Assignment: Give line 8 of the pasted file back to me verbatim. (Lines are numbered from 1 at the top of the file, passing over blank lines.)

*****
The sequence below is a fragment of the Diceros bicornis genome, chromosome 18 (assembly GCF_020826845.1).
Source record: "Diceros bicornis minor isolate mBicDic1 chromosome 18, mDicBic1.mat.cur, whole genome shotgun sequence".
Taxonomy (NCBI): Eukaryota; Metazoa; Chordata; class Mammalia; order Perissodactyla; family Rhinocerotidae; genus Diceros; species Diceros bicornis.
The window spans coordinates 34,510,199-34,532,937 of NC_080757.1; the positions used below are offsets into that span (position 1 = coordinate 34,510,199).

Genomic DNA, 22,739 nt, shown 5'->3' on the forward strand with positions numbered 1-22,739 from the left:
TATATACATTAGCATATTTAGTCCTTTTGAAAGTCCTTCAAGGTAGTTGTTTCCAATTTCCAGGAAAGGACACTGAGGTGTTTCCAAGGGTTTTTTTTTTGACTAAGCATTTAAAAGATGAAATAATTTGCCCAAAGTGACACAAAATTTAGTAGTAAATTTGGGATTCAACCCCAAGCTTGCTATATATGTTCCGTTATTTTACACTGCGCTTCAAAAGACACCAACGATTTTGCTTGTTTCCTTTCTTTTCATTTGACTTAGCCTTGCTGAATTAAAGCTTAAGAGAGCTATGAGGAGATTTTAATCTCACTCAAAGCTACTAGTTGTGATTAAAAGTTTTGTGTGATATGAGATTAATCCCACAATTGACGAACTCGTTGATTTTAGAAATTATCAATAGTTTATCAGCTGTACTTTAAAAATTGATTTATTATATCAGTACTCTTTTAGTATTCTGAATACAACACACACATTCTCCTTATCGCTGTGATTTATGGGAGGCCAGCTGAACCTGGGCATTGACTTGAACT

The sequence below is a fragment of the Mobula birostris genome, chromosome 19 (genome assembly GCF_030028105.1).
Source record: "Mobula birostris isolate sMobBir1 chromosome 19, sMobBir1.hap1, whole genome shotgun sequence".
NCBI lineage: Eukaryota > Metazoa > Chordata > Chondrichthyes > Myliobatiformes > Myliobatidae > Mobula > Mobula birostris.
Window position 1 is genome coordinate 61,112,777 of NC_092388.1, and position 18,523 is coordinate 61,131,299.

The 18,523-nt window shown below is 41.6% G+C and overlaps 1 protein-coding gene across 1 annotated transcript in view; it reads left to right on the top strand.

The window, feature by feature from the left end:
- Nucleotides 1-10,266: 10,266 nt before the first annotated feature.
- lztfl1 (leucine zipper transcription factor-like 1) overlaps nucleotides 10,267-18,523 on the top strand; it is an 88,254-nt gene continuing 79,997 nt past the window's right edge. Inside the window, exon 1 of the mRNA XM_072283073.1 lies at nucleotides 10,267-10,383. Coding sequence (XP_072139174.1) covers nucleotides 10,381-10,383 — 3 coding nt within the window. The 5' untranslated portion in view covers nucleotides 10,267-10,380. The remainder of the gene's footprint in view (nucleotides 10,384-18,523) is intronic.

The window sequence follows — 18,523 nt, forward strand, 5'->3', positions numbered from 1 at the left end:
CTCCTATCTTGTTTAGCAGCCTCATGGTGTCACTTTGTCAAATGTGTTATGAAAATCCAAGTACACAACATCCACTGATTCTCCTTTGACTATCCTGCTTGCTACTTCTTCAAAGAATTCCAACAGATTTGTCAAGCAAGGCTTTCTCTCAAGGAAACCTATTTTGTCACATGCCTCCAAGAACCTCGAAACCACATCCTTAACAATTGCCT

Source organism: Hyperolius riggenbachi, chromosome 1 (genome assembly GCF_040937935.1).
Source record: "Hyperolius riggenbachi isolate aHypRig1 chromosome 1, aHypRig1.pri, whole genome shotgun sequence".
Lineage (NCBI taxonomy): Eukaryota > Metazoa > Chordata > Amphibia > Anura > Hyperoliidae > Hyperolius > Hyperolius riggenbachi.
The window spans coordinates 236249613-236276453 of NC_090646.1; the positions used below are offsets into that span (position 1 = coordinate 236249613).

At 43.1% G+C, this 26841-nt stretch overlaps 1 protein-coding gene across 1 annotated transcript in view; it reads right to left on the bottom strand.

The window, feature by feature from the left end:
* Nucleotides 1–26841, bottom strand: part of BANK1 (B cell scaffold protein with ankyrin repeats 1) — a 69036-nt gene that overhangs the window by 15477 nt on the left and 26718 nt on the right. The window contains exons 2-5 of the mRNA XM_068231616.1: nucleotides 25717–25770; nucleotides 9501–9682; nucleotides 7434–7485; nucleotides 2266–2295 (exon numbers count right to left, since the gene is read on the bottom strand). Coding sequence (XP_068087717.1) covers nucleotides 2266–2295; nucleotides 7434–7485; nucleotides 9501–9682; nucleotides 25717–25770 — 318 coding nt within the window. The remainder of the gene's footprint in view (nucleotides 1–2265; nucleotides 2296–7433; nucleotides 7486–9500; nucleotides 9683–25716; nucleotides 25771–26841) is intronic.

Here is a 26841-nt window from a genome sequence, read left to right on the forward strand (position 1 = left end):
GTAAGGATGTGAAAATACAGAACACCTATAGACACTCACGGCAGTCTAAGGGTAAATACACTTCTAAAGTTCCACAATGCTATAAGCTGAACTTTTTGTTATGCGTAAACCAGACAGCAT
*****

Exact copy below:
Source record: "Mobula birostris isolate sMobBir1 chromosome 19, sMobBir1.hap1, whole genome shotgun sequence".